11 Apprentices enter the IoTs and DIT to undertake both Phases 4 and 6 of the Standard Based Apprenticeship system. The apprenticeship population for 2007 was 28,500 of which 6,763 were new entrances (source FAS 2008).

12 Acts in an Irish context are artefacts of State proposed and adopted by the Oireachtas, Statutory Instruments and Legislation of Government. They set out the legal statute and framework.

13 For more information on the evolution of the DIT from its foundation in 1887 see Duff et al. (2000).

14 The 1998 amendments to the DIT Act provided for full degree-awarding power to the DIT, including graduate and postgraduate. DIT gained the same autonomous degree awarding powers as the universities. The evaluation of degree-awarding powers of the DIT came under the remit of the National Qualifications Authority of Ireland (NQAI) as detailed in the Qualifications (Education and Training) Act 1999. DIT now operates to the same status of the Irish universities: however the Irish Government has not as of yet delegated DIT as a university.

15 The principle function of DIT (under the DIT Act 1992) is located in technical, vocational education and training (TVET). It is worth noting that in 2007 DIT linked into the United Nations and became the UNESCO-UNEVOC National Centre for Ireland. The remit of this centre is to promote TVET. For more information see Kenny (2008).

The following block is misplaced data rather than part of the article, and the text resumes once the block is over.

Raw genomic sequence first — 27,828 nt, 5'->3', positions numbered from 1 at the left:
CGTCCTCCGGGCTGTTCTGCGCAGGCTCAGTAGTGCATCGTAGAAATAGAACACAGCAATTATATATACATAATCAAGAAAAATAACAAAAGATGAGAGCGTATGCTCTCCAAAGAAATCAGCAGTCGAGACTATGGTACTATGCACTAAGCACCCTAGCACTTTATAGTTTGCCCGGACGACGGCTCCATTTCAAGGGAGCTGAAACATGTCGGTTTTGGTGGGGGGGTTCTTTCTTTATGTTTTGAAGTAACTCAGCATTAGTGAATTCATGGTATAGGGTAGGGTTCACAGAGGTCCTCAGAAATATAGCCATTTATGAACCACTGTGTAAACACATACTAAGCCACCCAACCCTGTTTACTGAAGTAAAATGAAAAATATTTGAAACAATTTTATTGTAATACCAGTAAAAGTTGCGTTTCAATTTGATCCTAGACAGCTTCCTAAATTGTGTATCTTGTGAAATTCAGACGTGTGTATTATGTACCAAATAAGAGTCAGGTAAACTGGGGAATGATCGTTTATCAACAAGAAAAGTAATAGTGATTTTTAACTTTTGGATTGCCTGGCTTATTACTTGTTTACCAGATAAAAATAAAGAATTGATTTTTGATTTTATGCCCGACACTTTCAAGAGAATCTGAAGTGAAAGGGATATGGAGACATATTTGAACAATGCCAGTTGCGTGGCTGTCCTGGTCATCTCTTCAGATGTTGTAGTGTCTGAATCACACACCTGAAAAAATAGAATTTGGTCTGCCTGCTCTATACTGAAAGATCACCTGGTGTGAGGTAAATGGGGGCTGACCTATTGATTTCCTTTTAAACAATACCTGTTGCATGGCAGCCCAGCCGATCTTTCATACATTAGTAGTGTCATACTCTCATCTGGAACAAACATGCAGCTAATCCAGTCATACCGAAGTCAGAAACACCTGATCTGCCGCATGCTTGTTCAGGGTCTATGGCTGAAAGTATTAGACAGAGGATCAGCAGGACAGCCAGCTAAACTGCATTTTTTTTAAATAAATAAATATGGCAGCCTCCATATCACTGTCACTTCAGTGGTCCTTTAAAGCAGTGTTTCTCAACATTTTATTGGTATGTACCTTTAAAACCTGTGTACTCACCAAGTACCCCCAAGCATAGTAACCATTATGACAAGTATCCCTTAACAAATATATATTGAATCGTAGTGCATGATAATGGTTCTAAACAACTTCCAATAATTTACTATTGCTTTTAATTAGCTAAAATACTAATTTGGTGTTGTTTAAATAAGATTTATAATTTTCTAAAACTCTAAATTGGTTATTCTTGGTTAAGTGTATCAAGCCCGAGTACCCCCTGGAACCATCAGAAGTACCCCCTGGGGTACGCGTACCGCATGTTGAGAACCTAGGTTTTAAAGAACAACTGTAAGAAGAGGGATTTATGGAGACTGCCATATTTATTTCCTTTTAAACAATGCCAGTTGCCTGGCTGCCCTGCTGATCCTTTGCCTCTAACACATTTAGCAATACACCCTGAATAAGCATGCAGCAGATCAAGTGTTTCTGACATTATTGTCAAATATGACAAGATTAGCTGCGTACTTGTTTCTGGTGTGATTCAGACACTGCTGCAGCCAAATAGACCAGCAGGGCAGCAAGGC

16 Policy in this context differs from Acts. Policy is more of a narrative demonstrating intent and direction. It is more process orientated while Acts are legal instruments.

17 The delivery process includes new forms of delivery such as ICT based mechanisms, and new forms of learning experience such as group work, problem-based learning, work placements and internships.

18 The use of the term programme here relates to a document that outlines the course of study, similar to a curriculum document. However, in an Irish context the use of the term curriculum is usually confined to primary and secondary education.

19 There are various types of quality assurance mechanisms: some focus on procedures and controls, while others emphasise process and enhancement. For more details see Kenny (2006a).

20 Usage here relates to Bernstein’s concept of elaborate and restrictive language codes in class formation.

21 See Ball (2008: 1) relating to the convergence of international policy trends.

22 Ball (2008: 26–27) relates this term to influential international organisations such as WTO, OECD, WB, UN, etc.

23 Discourse is used here in its broadest sense – language, culture, symbolic interaction, power relationship.

24 See Gibbons et al. (1994), which details the shift from Mode 1 to Mode 2 knowledge.

25 Generic key skill: transferable skills, employability skills, work experiences, internships and work placements etc.

26 Becker (1964) on economic perspective, which gives theoretical, empirical accounts on the returns from education and training.

27 In Europe the Diploma Supplement and the itemised units of value ECTS and ECVET are the emerging currency.

28 Quality assurance systems: degree structure frameworks like the Bologna process, EQF.